‘Megaconference’ offers students new perspectives

FORT FRANCES—Students at J. W. Walker School here participated in the fourth-annual “Megaconference Jr.” last Thursday—a world-wide videoconference where students give presentations focusing on academic and cultural issues.
“Megaconference Jr., now in its fourth year, is a project designed to give students in elementary and secondary schools around the world the opportunity to communicate, collaborate, and contribute to each other’s learning in real time, using advanced multi-point video conferencing technology,” according to www.megaconferencejr.org
While most classes at the school had the chance to watch a presentation, four Walker students acted as VJs for the conference—introducing three presentations and helping to moderate the question-and-answer sessions.
“I thought it went well,” said Monica Armour, a French teacher at Walker who helped organize the event.
There were several other VJ sites for the conference, but the Walker students were the only VJs in Canada.
“They were very flexible—we had to change a few of our intros and exits very quickly—and did a great job,” Armour said of the four VJs.
Grade 7 students Joe-dy Morriseau, Caitlin Sande, and Jonathan Denby, along with Grade 8 student Tylyn Silander, prepared for their role by practising speaking in front of the camera.
During the videoconference, the four students sat side-by-side at a table with a J. W. Walker sign behind them, wearing Megaconference Jr. T-shirts provided by the school.
Before introducing their first presentation, the group talked a little about Rainy River District, and played the sound of a moose call while one of the VJs wore a moose hat with antlers.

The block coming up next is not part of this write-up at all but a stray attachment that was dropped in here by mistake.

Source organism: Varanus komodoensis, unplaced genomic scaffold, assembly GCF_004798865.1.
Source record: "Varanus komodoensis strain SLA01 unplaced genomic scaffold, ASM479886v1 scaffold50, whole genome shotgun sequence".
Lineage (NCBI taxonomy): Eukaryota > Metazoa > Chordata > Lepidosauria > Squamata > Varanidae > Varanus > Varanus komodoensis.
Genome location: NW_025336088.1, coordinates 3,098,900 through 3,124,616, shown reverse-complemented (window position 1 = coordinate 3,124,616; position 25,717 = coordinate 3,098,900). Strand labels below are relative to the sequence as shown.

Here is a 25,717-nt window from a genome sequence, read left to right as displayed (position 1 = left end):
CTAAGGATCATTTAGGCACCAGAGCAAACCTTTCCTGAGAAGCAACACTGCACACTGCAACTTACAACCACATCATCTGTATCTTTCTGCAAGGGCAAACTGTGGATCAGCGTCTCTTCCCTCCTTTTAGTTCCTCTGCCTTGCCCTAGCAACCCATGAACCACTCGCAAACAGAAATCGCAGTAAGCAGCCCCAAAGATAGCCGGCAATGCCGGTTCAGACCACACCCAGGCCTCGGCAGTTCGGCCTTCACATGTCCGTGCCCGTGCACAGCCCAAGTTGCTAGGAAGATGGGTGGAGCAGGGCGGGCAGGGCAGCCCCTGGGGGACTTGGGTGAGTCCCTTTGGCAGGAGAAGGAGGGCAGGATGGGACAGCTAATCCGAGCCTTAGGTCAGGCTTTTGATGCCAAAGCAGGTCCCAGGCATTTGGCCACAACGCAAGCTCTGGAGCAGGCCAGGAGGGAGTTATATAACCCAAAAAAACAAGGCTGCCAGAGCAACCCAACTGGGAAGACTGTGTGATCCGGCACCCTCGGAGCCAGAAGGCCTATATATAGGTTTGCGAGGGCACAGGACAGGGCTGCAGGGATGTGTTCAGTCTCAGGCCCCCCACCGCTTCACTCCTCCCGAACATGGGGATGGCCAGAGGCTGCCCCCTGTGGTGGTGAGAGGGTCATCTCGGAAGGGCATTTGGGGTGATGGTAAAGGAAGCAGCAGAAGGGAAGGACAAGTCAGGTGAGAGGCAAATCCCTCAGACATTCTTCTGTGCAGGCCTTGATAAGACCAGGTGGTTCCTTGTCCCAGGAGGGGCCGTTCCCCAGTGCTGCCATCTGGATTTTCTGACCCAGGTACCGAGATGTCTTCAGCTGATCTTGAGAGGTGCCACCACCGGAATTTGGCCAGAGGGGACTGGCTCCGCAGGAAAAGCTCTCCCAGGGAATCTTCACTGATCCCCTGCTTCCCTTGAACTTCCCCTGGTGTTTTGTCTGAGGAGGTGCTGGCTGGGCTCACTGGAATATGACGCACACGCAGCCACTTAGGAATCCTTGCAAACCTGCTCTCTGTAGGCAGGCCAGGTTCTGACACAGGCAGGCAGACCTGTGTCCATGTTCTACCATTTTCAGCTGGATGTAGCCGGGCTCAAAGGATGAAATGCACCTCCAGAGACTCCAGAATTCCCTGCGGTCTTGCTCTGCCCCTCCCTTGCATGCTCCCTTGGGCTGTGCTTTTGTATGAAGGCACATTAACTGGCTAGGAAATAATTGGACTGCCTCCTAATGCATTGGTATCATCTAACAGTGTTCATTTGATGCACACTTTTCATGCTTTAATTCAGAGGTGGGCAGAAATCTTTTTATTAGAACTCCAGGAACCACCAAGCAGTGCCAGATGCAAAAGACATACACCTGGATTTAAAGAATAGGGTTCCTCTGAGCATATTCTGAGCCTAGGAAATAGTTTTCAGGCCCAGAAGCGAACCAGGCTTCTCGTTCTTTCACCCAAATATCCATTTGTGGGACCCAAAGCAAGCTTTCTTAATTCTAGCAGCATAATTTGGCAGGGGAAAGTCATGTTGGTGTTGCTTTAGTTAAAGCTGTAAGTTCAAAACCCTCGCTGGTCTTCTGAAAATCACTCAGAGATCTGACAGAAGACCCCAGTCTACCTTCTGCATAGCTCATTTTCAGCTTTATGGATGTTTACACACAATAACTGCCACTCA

The VJs had control of the camera that was on them, as well as the microphone that picked up their voices.
Armour held cue cards for the students to read in case they forgot their lines.
“Some of the presentations this year had a few glitches—didn’t run on time, a little hard to hear, some accents were hard to understand—but overall it was a positive experience for them,” she said.
Megaconference Jr. also had a chat room where participants could comment on the proceedings. Armour said there were positive comments about the students’ performance.
“They were something like, ‘Very professional, natural in front of the camera, smooth transitions,’” she noted.
“They also had comments on how they were very polite when they had to break in on a Q-and-A session and ask them to wrap it up so they could move onto the next session,” she added.
The VJs themselves enjoyed the experience, Armour noted, describing it as “fun,” “cool,” and “sweet,” and said they would do it again.
Walker students who watched presentations also had good things to say about the videoconference.
“At first I thought it would be boring but it was really interesting, especially the questions and answers,” said one student.
“It was cool to see so many people from around the world,” said another.
The event requires a great deal of preparation, particularly in setting up the television, camera, and computers, and linking them to the Megaconference.
“I would like to thank Jason Rousseau, our tech guy, for helping us with the technical side of the Megaconference Jr.,” Armour said. “He attended our rehearsals and looked after all the tech stuff.”
She also thanked Grade 3 teacher Jodi Easton for helping with the background preparation, and Walker principal Bill Daley for encouraging them to be a VJ site again this year.
This was the second year Walker acted as a VJ site. “We probably will do this again next year as VJs,” Armour said.
“More classes said they would like to be interactive participants next year now that they know what to expect,” she added. “A few have even said they may consider presenting something with their class.”
More than 170 schools from Portugal, Spain, Australia, Norway, Costa Rica, Malta, Slovenia, Croatia, Indonesia, and Greece—as well as the U.S. and Canada—participated in the 12-hour videoconference.

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